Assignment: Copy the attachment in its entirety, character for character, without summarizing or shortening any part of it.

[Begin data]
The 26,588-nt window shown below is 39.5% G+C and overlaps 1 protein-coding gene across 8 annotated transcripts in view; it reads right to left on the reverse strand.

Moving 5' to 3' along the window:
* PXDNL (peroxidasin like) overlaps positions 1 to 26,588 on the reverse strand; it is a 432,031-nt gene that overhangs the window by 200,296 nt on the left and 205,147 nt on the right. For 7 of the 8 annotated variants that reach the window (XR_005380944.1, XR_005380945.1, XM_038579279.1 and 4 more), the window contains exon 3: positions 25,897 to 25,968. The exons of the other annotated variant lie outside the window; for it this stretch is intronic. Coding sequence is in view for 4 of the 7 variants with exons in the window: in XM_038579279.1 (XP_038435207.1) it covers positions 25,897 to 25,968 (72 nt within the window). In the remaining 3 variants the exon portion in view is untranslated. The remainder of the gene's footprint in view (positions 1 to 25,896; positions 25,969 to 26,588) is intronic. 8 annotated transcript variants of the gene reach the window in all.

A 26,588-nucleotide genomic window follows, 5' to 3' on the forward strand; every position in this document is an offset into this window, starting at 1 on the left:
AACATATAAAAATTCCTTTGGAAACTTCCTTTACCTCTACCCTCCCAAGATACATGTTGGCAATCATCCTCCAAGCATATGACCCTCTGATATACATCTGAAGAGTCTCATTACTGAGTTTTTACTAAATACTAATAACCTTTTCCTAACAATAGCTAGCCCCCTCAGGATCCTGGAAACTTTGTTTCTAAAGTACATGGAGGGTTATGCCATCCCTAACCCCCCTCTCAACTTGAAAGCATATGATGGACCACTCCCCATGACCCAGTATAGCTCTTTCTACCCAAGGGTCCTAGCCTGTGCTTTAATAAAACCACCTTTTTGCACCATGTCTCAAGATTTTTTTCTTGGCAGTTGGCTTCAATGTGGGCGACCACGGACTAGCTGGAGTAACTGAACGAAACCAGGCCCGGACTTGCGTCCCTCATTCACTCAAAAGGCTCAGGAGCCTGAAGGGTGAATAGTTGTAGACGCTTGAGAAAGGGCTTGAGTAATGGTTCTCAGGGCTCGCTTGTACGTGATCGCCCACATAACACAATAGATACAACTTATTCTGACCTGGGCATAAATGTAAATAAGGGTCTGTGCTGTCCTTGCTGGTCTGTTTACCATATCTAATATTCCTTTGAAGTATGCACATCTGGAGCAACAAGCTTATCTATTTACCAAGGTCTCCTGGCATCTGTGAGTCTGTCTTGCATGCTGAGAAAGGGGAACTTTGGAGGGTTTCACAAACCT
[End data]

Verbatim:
The 26,588-nt window shown below is 39.5% G+C and overlaps 1 protein-coding gene across 8 annotated transcripts in view; it reads right to left on the reverse strand.

Moving 5' to 3' along the window:
* PXDNL (peroxidasin like) overlaps positions 1 to 26,588 on the reverse strand; it is a 432,031-nt gene that overhangs the window by 200,296 nt on the left and 205,147 nt on the right. For 7 of the 8 annotated variants that reach the window (XR_005380944.1, XR_005380945.1, XM_038579279.1 and 4 more), the window contains exon 3: positions 25,897 to 25,968. The exons of the other annotated variant lie outside the window; for it this stretch is intronic. Coding sequence is in view for 4 of the 7 variants with exons in the window: in XM_038579279.1 (XP_038435207.1) it covers positions 25,897 to 25,968 (72 nt within the window). In the remaining 3 variants the exon portion in view is untranslated. The remainder of the gene's footprint in view (positions 1 to 25,896; positions 25,969 to 26,588) is intronic. 8 annotated transcript variants of the gene reach the window in all.

A 26,588-nucleotide genomic window follows, 5' to 3' on the forward strand; every position in this document is an offset into this window, starting at 1 on the left:
AACATATAAAAATTCCTTTGGAAACTTCCTTTACCTCTACCCTCCCAAGATACATGTTGGCAATCATCCTCCAAGCATATGACCCTCTGATATACATCTGAAGAGTCTCATTACTGAGTTTTTACTAAATACTAATAACCTTTTCCTAACAATAGCTAGCCCCCTCAGGATCCTGGAAACTTTGTTTCTAAAGTACATGGAGGGTTATGCCATCCCTAACCCCCCTCTCAACTTGAAAGCATATGATGGACCACTCCCCATGACCCAGTATAGCTCTTTCTACCCAAGGGTCCTAGCCTGTGCTTTAATAAAACCACCTTTTTGCACCATGTCTCAAGATTTTTTTCTTGGCAGTTGGCTTCAATGTGGGCGACCACGGACTAGCTGGAGTAACTGAACGAAACCAGGCCCGGACTTGCGTCCCTCATTCACTCAAAAGGCTCAGGAGCCTGAAGGGTGAATAGTTGTAGACGCTTGAGAAAGGGCTTGAGTAATGGTTCTCAGGGCTCGCTTGTACGTGATCGCCCACATAACACAATAGATACAACTTATTCTGACCTGGGCATAAATGTAAATAAGGGTCTGTGCTGTCCTTGCTGGTCTGTTTACCATATCTAATATTCCTTTGAAGTATGCACATCTGGAGCAACAAGCTTATCTATTTACCAAGGTCTCCTGGCATCTGTGAGTCTGTCTTGCATGCTGAGAAAGGGGAACTTTGGAGGGTTTCACAAACCT